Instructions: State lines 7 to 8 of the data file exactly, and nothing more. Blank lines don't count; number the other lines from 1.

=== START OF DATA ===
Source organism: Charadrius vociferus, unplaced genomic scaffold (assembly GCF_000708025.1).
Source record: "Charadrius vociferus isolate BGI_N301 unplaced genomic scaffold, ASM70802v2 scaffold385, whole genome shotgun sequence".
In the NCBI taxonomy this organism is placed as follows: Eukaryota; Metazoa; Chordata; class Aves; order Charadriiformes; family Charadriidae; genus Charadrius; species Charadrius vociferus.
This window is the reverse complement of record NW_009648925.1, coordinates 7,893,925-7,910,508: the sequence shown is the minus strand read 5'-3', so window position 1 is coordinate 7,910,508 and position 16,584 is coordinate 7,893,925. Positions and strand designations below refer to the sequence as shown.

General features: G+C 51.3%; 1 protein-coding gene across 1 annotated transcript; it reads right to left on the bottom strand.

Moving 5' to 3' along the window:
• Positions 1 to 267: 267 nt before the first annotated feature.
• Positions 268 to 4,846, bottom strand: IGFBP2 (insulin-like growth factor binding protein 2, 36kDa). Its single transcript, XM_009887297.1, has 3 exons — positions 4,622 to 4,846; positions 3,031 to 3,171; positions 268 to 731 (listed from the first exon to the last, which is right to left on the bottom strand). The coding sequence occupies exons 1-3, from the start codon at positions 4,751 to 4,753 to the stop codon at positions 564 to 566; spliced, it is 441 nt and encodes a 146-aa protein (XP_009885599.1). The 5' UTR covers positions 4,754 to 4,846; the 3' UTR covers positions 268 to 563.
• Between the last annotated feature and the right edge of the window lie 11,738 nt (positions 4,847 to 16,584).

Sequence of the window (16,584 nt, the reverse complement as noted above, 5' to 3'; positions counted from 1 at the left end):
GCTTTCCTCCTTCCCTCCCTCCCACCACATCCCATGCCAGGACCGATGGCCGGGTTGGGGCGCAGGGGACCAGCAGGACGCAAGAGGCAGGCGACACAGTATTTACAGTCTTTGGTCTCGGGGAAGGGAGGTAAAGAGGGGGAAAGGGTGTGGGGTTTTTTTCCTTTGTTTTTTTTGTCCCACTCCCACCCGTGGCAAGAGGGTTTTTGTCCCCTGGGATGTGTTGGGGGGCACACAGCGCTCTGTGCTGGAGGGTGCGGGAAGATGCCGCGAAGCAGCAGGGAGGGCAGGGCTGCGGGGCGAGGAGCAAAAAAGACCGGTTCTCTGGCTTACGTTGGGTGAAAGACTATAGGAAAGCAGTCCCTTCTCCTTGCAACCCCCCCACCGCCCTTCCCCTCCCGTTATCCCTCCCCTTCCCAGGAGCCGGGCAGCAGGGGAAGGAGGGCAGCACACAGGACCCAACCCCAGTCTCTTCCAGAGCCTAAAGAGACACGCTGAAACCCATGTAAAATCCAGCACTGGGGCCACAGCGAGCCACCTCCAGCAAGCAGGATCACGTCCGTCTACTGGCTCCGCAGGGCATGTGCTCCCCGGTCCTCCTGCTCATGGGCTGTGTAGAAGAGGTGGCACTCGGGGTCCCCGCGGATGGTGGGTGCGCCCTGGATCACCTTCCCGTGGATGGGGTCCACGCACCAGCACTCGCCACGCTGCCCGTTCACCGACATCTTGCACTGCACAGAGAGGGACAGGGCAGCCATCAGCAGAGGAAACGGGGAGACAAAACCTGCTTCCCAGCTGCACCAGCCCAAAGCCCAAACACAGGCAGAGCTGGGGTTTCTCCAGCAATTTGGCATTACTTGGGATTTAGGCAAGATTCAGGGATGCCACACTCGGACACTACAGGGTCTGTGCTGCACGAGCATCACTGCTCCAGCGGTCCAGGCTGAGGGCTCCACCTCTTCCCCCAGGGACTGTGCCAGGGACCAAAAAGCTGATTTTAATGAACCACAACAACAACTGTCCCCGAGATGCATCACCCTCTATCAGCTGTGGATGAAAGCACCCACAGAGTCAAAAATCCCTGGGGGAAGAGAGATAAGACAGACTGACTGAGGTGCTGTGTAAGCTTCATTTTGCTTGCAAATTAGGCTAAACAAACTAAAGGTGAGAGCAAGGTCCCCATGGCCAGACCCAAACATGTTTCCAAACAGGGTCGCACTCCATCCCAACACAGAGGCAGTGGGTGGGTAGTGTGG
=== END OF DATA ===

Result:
• Positions 1 to 267: 267 nt before the first annotated feature.
• Positions 268 to 4,846, bottom strand: IGFBP2 (insulin-like growth factor binding protein 2, 36kDa). Its single transcript, XM_009887297.1, has 3 exons — positions 4,622 to 4,846; positions 3,031 to 3,171; positions 268 to 731 (listed from the first exon to the last, which is right to left on the bottom strand). The coding sequence occupies exons 1-3, from the start codon at positions 4,751 to 4,753 to the stop codon at positions 564 to 566; spliced, it is 441 nt and encodes a 146-aa protein (XP_009885599.1). The 5' UTR covers positions 4,754 to 4,846; the 3' UTR covers positions 268 to 563.